Ideal length of stay: We’d recommend between three and five nights at Mwaleshi. The camp is probably best combined with one or more of its sister camps: Takwela in the North Luangwa (opening in July 2019) or, in the South Luangwa National Park, Crocodile Bushcamp, Chikoko Tree Camp and Tafika. As the most remote of these very isolated camps, Mwaleshi is often visited last.

Directions: Mwaleshi is either a 50-minute flight from Mfuwe airport or 30 minutes from Lukuzi airstrip (for Tafika). You’re then just a 15-minute drive from the airstrip to camp.

Accessible by: Fly-and-Transfer

Key personnel

Owner: Independent / Owner Run – Remote Africa Safaris, John & Carol Coppinger

Food & drink

Usual board basis: Full Board

Food quality: Meals at Mwaleshi are served either in the main “chitenje” or on the banks of the Mwaleshi River. The food on our last visit in October 2018, as on previous occasions, was consistently delicious and very well presented. With sufficient notice, the camp can cater to a range of dietary requests.

The morning usually starts with a light breakfast around the campfire before your first walk of the day, followed by brunch on return to camp. After a relaxing siesta, tea and freshly baked cake are enjoyed before the evening walk, and then a full three-course dinner is served at around 7.30pm.

Our breakfast was a selection of cereals and fresh papaya, as well as eggs and sausage, with tea and coffee to drink. Toast was grilled over the campfire.

Our buffet brunch included Mexican chicken stuffed tortillas, a green salad and rice fritters, served with freshly baked bread and finished off with fresh fruit or banoffee pie.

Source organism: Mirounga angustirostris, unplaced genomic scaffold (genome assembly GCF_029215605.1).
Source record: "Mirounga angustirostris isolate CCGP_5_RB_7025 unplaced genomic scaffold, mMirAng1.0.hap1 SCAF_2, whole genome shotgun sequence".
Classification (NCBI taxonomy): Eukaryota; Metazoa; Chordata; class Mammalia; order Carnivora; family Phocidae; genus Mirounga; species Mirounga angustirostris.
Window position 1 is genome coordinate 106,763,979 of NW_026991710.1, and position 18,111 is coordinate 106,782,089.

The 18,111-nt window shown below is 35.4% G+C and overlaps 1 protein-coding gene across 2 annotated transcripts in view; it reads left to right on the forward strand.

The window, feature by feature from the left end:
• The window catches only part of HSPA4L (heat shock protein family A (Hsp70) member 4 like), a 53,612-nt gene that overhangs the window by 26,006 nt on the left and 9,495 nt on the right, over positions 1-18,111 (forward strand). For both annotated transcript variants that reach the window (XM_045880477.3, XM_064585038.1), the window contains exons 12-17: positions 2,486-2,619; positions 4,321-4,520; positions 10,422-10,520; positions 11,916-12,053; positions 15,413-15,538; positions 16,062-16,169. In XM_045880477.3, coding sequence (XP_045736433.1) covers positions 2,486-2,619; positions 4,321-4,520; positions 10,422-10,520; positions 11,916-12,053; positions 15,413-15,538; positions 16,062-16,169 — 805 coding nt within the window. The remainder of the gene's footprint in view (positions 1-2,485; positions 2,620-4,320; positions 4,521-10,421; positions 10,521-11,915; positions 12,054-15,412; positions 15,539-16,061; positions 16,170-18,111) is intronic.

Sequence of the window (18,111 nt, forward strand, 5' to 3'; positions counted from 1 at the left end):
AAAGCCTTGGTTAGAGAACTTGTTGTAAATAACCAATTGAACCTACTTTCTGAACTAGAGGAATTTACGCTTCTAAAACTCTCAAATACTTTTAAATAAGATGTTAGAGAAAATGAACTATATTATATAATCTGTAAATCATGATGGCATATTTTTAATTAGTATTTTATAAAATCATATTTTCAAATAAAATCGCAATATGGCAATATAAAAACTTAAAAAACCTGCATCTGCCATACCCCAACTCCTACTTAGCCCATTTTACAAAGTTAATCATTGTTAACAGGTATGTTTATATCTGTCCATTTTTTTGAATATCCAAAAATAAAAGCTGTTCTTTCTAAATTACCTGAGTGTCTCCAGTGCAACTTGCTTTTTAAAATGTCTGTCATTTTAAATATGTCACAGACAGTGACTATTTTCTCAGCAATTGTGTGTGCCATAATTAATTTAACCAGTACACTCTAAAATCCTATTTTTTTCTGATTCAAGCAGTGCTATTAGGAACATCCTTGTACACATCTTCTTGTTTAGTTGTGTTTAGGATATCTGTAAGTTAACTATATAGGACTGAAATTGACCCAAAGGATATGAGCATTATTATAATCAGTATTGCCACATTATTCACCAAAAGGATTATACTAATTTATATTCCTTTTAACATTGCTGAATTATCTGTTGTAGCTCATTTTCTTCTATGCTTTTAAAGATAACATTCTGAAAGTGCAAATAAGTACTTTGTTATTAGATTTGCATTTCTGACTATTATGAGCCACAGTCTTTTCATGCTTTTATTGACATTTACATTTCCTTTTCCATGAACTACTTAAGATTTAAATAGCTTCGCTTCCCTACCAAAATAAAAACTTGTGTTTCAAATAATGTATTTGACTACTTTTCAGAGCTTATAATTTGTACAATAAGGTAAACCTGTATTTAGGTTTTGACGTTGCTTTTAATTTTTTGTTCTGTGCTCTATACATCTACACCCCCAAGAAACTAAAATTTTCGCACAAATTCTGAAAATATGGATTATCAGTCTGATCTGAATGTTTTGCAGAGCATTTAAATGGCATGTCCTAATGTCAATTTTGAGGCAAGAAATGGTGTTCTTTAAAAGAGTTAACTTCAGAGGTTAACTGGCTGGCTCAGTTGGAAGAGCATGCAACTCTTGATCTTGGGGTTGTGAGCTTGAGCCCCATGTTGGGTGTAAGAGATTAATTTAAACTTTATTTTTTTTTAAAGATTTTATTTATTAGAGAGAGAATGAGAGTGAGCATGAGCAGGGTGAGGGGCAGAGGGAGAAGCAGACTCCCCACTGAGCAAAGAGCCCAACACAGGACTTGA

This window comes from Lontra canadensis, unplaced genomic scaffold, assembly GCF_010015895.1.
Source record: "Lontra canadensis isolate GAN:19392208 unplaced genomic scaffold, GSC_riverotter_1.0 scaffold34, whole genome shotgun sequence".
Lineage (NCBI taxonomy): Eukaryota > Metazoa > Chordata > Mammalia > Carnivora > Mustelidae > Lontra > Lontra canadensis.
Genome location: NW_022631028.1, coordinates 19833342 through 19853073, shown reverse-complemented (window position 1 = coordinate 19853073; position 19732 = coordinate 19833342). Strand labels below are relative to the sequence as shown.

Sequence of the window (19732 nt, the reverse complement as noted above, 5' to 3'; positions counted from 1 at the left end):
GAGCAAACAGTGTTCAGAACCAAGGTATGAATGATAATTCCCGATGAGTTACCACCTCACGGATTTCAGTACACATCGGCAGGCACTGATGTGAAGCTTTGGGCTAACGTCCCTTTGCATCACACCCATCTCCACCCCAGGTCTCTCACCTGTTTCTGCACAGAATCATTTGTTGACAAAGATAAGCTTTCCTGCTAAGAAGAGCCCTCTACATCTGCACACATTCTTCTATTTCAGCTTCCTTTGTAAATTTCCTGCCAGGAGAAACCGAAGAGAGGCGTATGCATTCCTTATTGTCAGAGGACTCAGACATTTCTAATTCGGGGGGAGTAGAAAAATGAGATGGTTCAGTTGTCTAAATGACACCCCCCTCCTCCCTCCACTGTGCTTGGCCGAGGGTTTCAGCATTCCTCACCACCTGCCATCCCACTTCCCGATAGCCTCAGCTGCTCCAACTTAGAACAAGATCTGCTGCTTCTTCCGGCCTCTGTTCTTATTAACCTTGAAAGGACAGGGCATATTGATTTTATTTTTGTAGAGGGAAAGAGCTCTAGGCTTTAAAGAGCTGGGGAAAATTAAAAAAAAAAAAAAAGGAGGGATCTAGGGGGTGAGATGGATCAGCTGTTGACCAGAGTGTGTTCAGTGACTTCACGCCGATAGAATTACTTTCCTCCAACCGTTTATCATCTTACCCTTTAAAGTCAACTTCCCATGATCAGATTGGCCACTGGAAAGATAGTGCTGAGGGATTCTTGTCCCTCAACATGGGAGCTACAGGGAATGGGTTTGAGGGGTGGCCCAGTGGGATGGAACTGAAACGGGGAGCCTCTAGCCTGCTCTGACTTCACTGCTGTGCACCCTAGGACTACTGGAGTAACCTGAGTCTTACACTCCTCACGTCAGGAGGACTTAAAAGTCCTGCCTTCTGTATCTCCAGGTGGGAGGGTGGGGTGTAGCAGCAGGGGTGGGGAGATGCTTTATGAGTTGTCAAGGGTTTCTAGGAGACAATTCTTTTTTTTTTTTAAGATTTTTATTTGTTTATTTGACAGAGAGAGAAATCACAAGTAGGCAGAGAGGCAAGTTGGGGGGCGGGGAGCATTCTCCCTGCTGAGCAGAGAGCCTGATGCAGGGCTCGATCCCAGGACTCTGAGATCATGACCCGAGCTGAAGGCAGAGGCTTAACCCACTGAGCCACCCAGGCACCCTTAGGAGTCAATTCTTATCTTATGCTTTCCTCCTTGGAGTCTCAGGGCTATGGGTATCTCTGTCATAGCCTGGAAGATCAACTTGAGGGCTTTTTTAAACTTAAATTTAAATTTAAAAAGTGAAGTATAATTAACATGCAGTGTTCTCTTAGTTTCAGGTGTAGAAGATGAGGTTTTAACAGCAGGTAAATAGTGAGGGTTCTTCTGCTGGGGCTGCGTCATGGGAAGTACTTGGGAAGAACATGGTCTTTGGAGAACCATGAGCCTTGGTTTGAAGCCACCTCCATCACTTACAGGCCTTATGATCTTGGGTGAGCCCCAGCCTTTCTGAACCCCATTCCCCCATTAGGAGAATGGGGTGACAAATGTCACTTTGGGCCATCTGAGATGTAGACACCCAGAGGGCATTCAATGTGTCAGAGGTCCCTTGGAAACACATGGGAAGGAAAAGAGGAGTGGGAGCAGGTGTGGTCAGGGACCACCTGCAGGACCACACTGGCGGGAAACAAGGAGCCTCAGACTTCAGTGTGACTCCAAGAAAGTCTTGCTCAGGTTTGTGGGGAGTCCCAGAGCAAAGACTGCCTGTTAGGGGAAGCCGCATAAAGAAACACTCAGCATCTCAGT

Dinner is a slightly more formal occasion. Our first night we enjoyed aubergine, tomato & cheese parcels to start, followed by pork stir-fry with rice and grilled vegetables, then a delicious apple crumble for dessert. The second night of our stay, the dining table was moved down next to the river, under the stars. To start we had apple soup, served with freshly baked rolls, then a main course of delicious roast beef, roast potatoes, roasted carrot and beetroot, and a green salad. Chocolate mousse followed, and there’s always tea, coffee or drinks available to round off your meal.

Dining style: Group Meals

Dining locations: Indoor and Outdoor Dining

Cost of meal e.g. lunch: Included

Drinks included: Water is brought from the river, boiled and then filtered twice – it is safe to drink, though the camp has bottled water if guests wish. Soft drinks, house wine and local spirits are included in the rates, but fine wines, champagne and imported spirits and liqueurs must be requested in advance, and will be charged as extras.

Further dining info: No

Special interests

Solo Travel: Set in beautiful surroundings, in the remote North Luangwa, Mwaleshi Camp focuses purely on walking safaris; it’s one of Africa’s top walking camps with very high guiding standards! It is a great choice for a solo traveller holiday and charges only a low single supplement.